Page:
Yesterday we had one of those moments we wish we didn’t have to have. We held a memorial service for a long time member of our staff. This quiet, unassuming man didn’t play a high visibility or leadership role. He was a member of the front line clinical team, one of the individuals whose days were defined by close and repeated interactions with the elders for whom we care. On a recent Friday afternoon, as he wished the elders and his colleagues a good weekend, he said “See you Monday.” But Monday, for him, never came.
We gathered in a room that was filled to capacity, the rear doors open so that those standing in the hallway could hear. More than 100 people turned out to honor him—elders, members of their families, staff, former staff and, of course, his family.
The service began with a song written and performed by one of his colleagues and for an hour we came together and shared stories and memories, tributes and music. We learned things about this man that we didn’t know. We learned about his outreach to new staff, we learned about the way he embraced people and their families, we learned that, in his quiet way, he had touched everyone in that room and so many more.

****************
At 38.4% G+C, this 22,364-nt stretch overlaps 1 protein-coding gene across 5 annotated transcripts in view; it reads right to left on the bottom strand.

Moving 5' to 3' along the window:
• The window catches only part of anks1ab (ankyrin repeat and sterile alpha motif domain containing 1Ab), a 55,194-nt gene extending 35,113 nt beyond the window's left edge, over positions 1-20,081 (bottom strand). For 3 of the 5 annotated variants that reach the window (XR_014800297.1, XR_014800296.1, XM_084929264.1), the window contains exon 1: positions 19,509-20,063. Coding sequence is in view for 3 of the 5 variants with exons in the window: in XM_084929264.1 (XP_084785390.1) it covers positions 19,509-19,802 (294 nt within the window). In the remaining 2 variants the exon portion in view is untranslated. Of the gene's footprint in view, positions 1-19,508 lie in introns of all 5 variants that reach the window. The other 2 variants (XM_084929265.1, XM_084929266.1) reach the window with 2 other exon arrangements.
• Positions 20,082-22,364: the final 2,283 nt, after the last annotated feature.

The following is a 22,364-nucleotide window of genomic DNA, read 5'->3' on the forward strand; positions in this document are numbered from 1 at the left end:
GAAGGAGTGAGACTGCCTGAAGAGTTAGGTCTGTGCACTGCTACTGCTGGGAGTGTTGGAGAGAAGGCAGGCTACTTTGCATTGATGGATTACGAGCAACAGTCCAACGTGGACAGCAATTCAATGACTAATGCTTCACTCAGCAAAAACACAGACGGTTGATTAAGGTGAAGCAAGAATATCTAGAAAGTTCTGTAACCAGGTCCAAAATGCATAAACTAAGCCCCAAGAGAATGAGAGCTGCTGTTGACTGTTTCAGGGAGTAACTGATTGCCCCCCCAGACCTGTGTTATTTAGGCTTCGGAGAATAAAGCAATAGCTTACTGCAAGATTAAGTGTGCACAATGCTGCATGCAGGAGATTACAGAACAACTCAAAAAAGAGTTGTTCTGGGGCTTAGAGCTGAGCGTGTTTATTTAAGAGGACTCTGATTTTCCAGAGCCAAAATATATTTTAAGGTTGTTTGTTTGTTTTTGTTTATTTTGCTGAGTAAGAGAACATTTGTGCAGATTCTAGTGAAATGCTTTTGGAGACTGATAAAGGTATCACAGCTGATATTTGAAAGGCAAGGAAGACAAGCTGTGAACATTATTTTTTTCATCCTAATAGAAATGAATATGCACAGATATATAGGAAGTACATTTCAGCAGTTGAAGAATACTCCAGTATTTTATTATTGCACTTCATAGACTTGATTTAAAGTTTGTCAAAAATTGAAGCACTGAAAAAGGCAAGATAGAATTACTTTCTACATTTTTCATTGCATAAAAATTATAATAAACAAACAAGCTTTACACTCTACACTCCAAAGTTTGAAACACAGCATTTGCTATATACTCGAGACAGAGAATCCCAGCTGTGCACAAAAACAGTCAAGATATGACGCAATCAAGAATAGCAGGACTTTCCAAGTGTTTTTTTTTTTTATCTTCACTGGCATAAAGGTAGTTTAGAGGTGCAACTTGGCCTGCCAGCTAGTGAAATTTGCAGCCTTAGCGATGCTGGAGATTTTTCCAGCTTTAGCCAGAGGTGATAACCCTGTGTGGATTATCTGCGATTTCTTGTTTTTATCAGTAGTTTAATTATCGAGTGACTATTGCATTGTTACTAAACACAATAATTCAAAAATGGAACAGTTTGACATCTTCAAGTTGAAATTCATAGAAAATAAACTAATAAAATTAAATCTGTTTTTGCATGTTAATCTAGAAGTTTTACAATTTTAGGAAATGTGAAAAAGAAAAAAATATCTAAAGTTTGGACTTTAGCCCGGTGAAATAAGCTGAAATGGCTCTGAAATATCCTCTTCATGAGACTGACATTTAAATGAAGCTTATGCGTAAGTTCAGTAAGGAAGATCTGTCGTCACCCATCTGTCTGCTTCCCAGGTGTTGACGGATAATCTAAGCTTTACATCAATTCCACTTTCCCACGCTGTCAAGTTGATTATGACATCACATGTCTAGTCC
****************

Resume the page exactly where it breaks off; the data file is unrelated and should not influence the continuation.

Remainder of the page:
When three of our elders spoke, the emotion was palpable. This was not a man who helped them or a man who just provided care. This was a man they called “friend” and even described as feeling like “a member of my family.”
I looked around the room at the intent faces, the damp eyes and I thought about how important it was that we came together to honor his life and his memory. This was the right way to truly recognize a person who shared his heart with our elders every day, by showing our love and grieving our loss.
We have the word “family” in our name. But days like yesterday demonstrate that family is not just a word. It’s the environment we strive to create, the values we want to live, the caring and compassion we bring and we share.